Lighthouse has remained together since they reunited in 1992. Since that time they have recorded one new studio album, Song of the Ages, in 1996. The rhythm section for the ten-member group features the original founders, Prokop (drums), Hoffert (keyboards and vibraphone), and Cole (guitar) with Don Paulton (keyboard), Doug Moore (bass), and Dan Clancy (vocals). The horn section is made up of original member, trombonist Russ Little, Simon Wallis (saxophones and flute), Chris Howells (trumpet), and saxophonist Steve Kennedy who performed with the band at Ontario Place in 1982. Lighthouse continues to perform and create innovative works including a reunion concert with the Edmonton Symphony Orchestra that was broadcast nationally, a tour of Brazil with an original multimedia stage show in collaboration with the Desrosiers Dance Theatre, and a series of concerts in which sections of the band performed in different locations across Toronto linked together by broadband cable. In 1995 Lighthouse was inducted into the Q107 Canadian Rock ‘n’ Roll Hall of Fame.

Lighthouse songs have been used in films and covered by other artists including Three Dog Night, Shobha, and Carlos Santana. Rap artist Akon has sampled "I'd Be So Happy" and Japanese rock stars Theatre Brook perform One Fine Morning in their stage show.

For Lighthouse's 40th anniversary, Ole/Universal Records released 40 Years of Sunny Days, a retrospective of their biggest hits, featuring digitally remastered tracks, and a DVD of new performances recorded at Q Music in 5.1 Surround Sound.

They continue to perform and tour extensively across Canada.

On July 19, 2013, it was announced that the band will be appearing on the second annual Moody Blues Cruise in April, 2014 on the cruise ship MSC Ship Divina.

Skip Prokop passed away Wednesday (Aug. 30, 2017) from heart complications. He was 73.

Band members


  • Paul Adamson
  • Sam Alongi
  • Joe Ambrosia
  • John Capon
  • Bruce Cassidy
  • Arnie Chycoski
  • Don Englert
  • Doug Gibson
  • Dale Hillary
  • Chris Howells
  • Keith Jollimore
  • Steve Kennedy
  • Russ Little
  • Mike Lucas
  • Mike Malone
  • John Naslen
  • Pete Pantaluk
  • Howard Shore
  • Larry E. Smith
  • Rick Stepton
  • Freddy Stone
  • Dave Tanner
  • Simon Wallis
  • Rick Waychesko
  • Thomas Brown


  • Donald Whitton
  • Dick Armin
  • Paul Armin
  • Don Dinovo
  • Ian Guenther
  • Myron Moskalyk
  • John Ogilvie
  • Leslie Schneider
  • Howie Wiseman

Drums and percussion

  • John Dell
  • Billy King
  • Skip Prokop
  • Tom Wills
  • Ronny Schreff
  • Jamie Prokop
  • Michael Cervini

Lead vocals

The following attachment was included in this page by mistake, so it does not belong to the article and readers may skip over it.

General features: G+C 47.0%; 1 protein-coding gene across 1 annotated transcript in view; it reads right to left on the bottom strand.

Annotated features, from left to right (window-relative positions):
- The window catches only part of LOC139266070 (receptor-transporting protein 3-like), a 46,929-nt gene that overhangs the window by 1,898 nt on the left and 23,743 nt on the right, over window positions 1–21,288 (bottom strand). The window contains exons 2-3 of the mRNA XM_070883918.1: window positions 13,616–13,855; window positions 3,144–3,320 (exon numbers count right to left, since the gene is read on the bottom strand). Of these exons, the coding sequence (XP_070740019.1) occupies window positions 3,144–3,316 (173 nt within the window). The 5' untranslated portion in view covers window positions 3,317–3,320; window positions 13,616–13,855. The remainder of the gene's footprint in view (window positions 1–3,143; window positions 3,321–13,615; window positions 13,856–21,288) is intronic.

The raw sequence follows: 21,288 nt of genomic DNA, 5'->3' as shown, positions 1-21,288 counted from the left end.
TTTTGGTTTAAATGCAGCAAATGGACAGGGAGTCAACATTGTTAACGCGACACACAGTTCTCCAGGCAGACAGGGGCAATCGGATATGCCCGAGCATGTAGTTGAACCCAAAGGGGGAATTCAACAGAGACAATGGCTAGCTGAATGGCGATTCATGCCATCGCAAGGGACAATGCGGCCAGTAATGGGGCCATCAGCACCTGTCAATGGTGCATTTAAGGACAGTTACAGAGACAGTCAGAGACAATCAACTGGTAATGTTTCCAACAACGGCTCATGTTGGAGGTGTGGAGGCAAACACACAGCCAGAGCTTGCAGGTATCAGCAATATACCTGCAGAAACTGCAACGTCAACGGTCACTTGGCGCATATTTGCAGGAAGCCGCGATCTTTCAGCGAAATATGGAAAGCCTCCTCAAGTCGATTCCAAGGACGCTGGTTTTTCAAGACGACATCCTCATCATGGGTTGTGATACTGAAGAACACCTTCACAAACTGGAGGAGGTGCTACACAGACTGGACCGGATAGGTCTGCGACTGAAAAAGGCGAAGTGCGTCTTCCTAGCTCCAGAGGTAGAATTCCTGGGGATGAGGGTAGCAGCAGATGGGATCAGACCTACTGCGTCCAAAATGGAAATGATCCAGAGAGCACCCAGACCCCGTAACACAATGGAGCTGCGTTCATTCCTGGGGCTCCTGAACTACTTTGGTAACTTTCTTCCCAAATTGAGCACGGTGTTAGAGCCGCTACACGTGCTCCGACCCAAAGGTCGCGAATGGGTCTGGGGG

• Grant Fullerton
  • Doug Moore
  • Dennis Pendrith
  • Terry Wilkins
  • Al Wilmot
  • Louie Yacknin



  • Ralph Cole
  • Trevor Veitch
  • Skip Prokop (on Good Day)


Studio/live/compilation albums

Year Album Canada RPM US Top 200
1969 Lighthouse - -
Suite Feeling - -
1970 Peacing It All Together 73 133
1971 One Fine Morning 14 80
Thoughts of Movin' On 11 157
One Fine Light (Double Best Of) - -
1972 Lighthouse Live! 8 178
Sunny Days 7 190
1973 Can You Feel It 8 -
1974 Good Day 45 -
1976 Best of Lighthouse 56 -
1989 Sunny Days Again:The Best of Lighthouse 80 No Issue
1999 Song of the Ages[10] - -
2009 40 Years of Sunny Days - -


Year Song Canada
RPM 100
1969 "If There Ever Was A Time" - - - - -
"Could You Be Concerned?" - - - - -
"Feel So Good" 55 - - - -
1970 "The Chant" 39 - - - -
1971 "Hats Off (To The Stranger)" 9 - - - -
"One Fine Morning" 2 - 24 16 30
"Take It Slow (Out In The Country)" 12 - 64 -
1972 "I Just Wanna Be Your Friend" 54 - 93 -
"Sunny Days" 4 11 34 -
1973 "You Girl" 17 - - - -
"Broken Guitar Blues" 34 - - - -
"Pretty Lady" 9 - 53 31 38
"Can You Feel It?" 19 - - - -
"Magic's In The Dancing" - - - - -
1974 "Good Day" 66 - - - -

"One Fine Morning" and "Pretty Lady" also charted on the U.S. Billboard Adult Contemporary chart, at #30 and #38 respectively.


  1. ^ a b c Panontin, Michael. "Lighthouse : One Fine Morning". Canuckistan Music. Retrieved 22 March 2018. 
  2. ^ "Lighthouse shines as rock meets the classics," Toronto Star, May 26, 1969, p. 29.
  3. ^ "The Lighthouse is making it big by staying home", Toronto Star, February 7, 1970, p. 37.
  4. ^ "Top Singles - Volume 16, No. 12, November 06 1971". RPM. Retrieved 2011-02-08. 
  5. ^ "Lighthouse - Chart history - Billboard". Retrieved 31 August 2017. 
  6. ^ Niester, Alan (11 November 1971). "One Fine Morning - Lighthouse (review)". Super Seventies. Rolling Stone. 
  7. ^ a b Ritchie York (17 July 1971). From the Music Capitals of the World. Billboard. Nielsen Business Media, Inc. pp. 47–. ISSN 0006-2510. 
  8. ^ "Lighthouse in Rock Ballet", Billboard, 29 Aug 1970
  9. ^ "Sunny Days Again: An Interview With Skip Prokop of Lighthouse". Archived from the original on 2015-09-11. Retrieved 2014-02-04. 
  10. ^ "Song of the Ages". Lighthouse Rocks On. Retrieved 22 May 2015. 

External links